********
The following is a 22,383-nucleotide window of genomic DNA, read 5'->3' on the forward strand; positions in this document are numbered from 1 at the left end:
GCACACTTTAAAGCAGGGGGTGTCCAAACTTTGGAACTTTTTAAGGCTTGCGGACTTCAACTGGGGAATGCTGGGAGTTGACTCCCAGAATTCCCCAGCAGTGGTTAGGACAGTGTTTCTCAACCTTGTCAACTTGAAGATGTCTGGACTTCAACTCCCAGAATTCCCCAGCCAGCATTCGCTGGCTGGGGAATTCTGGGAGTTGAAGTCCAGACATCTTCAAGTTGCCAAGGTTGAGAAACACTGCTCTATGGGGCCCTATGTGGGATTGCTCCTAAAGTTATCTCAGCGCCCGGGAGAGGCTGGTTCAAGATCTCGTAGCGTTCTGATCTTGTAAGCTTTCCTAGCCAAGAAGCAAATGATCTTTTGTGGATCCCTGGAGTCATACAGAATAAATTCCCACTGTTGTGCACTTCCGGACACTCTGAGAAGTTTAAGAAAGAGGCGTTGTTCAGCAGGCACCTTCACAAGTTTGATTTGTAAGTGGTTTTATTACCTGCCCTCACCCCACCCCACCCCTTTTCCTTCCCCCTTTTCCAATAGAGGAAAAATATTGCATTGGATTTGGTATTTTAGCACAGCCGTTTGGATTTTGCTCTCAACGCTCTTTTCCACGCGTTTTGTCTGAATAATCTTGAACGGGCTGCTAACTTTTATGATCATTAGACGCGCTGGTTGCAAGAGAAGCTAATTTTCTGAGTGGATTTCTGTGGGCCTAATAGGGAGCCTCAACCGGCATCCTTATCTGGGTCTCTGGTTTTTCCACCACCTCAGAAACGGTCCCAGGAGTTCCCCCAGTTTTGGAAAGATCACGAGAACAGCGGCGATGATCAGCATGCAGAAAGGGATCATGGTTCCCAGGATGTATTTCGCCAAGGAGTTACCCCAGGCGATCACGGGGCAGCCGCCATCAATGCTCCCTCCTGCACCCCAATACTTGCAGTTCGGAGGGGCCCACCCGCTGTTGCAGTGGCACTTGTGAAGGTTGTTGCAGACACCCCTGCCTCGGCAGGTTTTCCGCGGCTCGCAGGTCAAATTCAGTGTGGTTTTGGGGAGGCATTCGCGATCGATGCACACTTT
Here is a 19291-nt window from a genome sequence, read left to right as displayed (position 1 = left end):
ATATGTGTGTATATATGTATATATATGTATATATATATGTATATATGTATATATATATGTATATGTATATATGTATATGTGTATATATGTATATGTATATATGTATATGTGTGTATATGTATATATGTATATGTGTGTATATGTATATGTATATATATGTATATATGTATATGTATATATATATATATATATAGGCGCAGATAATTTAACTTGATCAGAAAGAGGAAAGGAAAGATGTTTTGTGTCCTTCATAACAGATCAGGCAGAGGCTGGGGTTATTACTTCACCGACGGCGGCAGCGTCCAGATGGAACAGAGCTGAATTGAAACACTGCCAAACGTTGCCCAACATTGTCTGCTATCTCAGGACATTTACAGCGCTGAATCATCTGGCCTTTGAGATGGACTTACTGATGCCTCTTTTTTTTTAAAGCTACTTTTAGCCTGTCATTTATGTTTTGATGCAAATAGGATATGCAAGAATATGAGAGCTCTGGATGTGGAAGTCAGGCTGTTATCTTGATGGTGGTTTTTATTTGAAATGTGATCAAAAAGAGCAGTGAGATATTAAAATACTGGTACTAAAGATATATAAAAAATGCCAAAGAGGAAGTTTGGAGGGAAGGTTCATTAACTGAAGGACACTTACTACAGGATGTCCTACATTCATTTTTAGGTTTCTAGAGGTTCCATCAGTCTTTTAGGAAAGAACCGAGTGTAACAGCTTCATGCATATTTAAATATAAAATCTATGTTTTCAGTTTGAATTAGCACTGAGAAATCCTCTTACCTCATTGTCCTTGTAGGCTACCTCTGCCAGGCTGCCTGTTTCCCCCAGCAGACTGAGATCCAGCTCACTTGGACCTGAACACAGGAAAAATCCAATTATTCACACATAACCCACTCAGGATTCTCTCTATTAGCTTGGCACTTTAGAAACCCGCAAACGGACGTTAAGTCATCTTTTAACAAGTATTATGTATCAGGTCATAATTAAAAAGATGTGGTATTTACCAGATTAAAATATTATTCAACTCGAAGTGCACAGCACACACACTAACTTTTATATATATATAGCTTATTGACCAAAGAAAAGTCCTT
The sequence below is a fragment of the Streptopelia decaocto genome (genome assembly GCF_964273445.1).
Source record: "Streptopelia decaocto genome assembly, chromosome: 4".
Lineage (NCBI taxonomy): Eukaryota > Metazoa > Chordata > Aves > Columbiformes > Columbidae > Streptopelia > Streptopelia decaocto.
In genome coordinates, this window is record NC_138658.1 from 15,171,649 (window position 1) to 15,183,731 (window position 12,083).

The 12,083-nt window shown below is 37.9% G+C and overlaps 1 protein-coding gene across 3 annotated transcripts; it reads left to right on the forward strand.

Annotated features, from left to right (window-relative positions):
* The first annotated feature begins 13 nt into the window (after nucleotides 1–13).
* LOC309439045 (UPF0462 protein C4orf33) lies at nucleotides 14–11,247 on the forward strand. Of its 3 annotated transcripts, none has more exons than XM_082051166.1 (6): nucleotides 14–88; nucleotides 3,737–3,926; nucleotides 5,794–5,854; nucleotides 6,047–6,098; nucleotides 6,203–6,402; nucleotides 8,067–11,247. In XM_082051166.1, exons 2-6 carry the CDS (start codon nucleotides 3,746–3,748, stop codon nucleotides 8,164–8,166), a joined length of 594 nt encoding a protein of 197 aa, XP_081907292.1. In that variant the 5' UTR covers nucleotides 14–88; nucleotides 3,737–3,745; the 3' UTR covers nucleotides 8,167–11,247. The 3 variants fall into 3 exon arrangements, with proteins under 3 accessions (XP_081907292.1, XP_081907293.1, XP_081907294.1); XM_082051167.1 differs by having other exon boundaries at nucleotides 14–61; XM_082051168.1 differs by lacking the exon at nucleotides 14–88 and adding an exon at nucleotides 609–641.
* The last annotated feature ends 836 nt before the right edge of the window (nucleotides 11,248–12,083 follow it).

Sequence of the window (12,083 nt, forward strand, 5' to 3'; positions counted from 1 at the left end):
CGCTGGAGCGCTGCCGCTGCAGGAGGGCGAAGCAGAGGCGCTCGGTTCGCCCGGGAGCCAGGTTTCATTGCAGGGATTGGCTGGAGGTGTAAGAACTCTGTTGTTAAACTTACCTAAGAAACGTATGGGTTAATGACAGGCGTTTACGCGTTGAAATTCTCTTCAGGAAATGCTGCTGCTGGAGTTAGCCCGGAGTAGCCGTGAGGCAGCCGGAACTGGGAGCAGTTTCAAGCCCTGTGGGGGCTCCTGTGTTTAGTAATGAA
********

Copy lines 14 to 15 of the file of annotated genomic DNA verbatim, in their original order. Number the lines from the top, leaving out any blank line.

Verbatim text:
Sequence of the window (12,083 nt, forward strand, 5' to 3'; positions counted from 1 at the left end):
CGCTGGAGCGCTGCCGCTGCAGGAGGGCGAAGCAGAGGCGCTCGGTTCGCCCGGGAGCCAGGTTTCATTGCAGGGATTGGCTGGAGGTGTAAGAACTCTGTTGTTAAACTTACCTAAGAAACGTATGGGTTAATGACAGGCGTTTACGCGTTGAAATTCTCTTCAGGAAATGCTGCTGCTGGAGTTAGCCCGGAGTAGCCGTGAGGCAGCCGGAACTGGGAGCAGTTTCAAGCCCTGTGGGGGCTCCTGTGTTTAGTAATGAA